• Refuses to eat. Do not leave the live food in the enclosure. If your scorpion does not want to eat you need to remove it the next day.
Important: Large prey may harm the scorpion. In captivity, you should never give them prey that can fight back aggressively.

Feeding Problems with Desert Hairy Scorpion

You are unlikely to encounter any issues with this species in general. However, if you do experience any problems, consider the following factor that could be the cause:

  • Shipment stress: If you have recently acquired the scorpions, give it time to adjust to their new environment.
  • Molting preparation: (The most common one) Prior to molting, their eating habits can change dramatically, with a sharp decrease in appetite. Eventually, they may stop eating altogether.

So, if your scorpion looks like a bloated barrel, there is a high likelihood that it is preparing to molt. Don’t worry and stop feeding it. After all, you do not want the prey to harm or even eat your molted scorpion.

  • Lack of hunger: Due to their low metabolism, scorpions can survive without food for months.
  • Low temperature: When the temperature falls below the optimal range, Desert Hairy Scorpions become very lethargic.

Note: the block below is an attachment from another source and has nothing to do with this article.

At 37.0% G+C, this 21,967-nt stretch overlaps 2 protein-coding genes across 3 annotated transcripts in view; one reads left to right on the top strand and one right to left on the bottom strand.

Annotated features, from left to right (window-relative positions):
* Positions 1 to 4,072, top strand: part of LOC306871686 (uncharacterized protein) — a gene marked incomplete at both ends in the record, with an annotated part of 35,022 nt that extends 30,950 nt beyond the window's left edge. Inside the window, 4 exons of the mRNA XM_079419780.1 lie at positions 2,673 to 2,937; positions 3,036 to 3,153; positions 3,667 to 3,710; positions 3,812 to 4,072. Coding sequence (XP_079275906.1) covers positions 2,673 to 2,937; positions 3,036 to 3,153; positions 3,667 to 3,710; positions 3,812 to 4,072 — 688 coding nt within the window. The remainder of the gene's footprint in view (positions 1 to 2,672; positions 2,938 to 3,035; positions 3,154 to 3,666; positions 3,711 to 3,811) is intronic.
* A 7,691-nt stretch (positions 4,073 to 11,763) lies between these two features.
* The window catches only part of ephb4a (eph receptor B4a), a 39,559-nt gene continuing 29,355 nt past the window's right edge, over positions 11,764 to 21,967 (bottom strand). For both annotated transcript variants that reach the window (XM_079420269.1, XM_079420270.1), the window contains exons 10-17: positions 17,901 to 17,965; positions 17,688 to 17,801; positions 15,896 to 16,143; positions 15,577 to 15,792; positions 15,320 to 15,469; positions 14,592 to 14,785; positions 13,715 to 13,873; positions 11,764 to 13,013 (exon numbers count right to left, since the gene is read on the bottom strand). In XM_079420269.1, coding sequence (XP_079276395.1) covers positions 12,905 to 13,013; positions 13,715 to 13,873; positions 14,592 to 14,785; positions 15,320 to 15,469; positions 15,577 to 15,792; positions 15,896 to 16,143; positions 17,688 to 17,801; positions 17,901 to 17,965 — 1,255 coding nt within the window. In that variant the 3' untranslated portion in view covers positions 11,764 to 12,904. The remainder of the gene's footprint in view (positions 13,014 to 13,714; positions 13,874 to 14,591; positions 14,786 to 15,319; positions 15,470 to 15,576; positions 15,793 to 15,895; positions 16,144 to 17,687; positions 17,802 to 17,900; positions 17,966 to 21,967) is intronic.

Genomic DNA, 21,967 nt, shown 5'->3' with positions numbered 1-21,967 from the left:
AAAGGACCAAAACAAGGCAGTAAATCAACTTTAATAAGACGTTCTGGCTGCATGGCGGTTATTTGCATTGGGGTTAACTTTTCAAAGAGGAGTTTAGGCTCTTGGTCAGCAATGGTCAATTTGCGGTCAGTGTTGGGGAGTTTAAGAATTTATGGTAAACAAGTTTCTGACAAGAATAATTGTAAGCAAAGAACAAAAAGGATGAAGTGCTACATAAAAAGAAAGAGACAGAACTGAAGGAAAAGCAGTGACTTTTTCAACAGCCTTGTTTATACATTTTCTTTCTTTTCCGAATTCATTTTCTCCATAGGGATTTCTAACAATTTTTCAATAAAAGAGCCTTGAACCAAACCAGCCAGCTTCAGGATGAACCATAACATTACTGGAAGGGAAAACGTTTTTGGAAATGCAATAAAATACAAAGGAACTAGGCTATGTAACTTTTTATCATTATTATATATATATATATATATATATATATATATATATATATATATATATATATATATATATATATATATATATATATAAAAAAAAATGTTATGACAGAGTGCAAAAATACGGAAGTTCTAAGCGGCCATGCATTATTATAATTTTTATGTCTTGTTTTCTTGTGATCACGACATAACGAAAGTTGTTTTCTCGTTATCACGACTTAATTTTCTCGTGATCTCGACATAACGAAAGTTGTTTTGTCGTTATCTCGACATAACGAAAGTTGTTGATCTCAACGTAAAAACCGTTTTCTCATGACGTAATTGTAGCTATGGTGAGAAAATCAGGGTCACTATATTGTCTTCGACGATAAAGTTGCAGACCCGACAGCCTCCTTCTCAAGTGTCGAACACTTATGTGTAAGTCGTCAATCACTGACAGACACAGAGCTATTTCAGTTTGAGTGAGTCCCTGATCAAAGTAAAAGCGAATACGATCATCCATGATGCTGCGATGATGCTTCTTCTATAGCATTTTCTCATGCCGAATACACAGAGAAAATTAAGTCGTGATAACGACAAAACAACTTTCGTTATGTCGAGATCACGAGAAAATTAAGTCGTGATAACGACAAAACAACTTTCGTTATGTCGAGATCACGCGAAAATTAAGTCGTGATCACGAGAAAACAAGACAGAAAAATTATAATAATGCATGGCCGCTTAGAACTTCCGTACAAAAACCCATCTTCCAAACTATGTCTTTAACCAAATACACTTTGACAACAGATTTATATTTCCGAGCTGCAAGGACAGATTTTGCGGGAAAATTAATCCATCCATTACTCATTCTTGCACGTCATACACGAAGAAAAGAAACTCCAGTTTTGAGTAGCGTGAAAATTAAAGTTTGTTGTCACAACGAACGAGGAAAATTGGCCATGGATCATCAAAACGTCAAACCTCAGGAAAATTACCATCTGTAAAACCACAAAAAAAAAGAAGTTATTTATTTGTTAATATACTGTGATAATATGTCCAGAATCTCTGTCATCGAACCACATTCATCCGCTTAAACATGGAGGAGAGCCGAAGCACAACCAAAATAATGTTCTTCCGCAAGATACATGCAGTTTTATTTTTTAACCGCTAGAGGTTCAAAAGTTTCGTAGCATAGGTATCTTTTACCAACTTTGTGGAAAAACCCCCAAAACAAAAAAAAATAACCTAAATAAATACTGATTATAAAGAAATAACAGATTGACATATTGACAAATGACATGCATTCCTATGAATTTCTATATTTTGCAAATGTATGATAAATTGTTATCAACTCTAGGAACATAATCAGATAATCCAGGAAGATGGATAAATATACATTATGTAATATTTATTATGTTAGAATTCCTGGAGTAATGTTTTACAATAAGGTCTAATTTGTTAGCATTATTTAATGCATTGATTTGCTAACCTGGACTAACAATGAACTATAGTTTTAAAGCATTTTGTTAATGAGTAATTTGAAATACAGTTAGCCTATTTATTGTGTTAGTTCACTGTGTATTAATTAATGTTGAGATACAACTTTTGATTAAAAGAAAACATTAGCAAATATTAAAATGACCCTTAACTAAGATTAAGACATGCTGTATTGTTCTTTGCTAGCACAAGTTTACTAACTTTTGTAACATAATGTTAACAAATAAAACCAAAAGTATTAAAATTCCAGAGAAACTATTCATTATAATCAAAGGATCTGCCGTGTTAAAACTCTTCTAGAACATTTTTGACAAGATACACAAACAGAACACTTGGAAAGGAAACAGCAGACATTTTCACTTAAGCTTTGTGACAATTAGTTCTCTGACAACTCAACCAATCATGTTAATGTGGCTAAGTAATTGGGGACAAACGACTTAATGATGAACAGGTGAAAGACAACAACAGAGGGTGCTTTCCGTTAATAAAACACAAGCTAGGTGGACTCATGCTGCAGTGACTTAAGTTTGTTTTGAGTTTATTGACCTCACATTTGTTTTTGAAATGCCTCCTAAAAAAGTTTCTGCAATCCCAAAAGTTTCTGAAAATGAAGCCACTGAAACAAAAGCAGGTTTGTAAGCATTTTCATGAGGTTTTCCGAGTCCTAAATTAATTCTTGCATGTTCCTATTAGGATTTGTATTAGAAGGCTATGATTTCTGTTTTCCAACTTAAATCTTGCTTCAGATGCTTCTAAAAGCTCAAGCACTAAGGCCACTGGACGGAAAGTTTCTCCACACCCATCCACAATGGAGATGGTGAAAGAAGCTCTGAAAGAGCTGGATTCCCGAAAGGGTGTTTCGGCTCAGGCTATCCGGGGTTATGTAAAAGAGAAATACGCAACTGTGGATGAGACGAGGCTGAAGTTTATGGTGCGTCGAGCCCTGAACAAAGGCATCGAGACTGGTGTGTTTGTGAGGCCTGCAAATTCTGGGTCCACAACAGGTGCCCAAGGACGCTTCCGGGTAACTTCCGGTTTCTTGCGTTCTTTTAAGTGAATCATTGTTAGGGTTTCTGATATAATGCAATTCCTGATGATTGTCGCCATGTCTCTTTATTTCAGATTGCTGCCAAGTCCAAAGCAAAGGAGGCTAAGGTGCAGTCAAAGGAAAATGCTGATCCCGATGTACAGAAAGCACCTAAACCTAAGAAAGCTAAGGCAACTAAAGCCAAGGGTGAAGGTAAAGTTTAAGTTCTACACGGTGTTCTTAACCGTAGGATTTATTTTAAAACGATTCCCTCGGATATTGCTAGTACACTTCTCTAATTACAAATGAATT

Features:

  • Diet Type: Carnivore
  • Food Preference: Alive prey.
  • Feeding Frequency: 1 time a week (for adults) and 2 times a week (for babies)
Desert Hairy Scorpions need alive prey. So, if you are a sensitive person, you should not keep them as a pet.

Related article:

Keeping and Housing Desert Hairy Scorpion

Desert Hairy Scorpion (Hadrurus arizonensis) – Detailed Guide Care, Diet, and Breeding 1
photo credit to William Flaxington

Despite the fact that this species of scorpion is not particularly demanding and may even be recommended for beginners, it is important to understand that like all living organisms, this species has its own requirements and preferences.

The better you can meet and satisfy these needs, the healthier and happier your pet will be.

That is why if you have decided to keep Hadrurus arizonensis as a pet, you should first create appropriate conditions before acquiring it, rather than the other way around.

Enclosure Type:

To begin with, selecting an enclosure that can maintain adequate levels of heat and humidity is crucial for housing scorpions. There are 3 main choices available to achieve this.

First of all, you will need to choose an enclosure that provides the appropriate levels of heat and humidity for these scorpions. There are several options here.

1. Plastic container (Recommended)

PROS CONS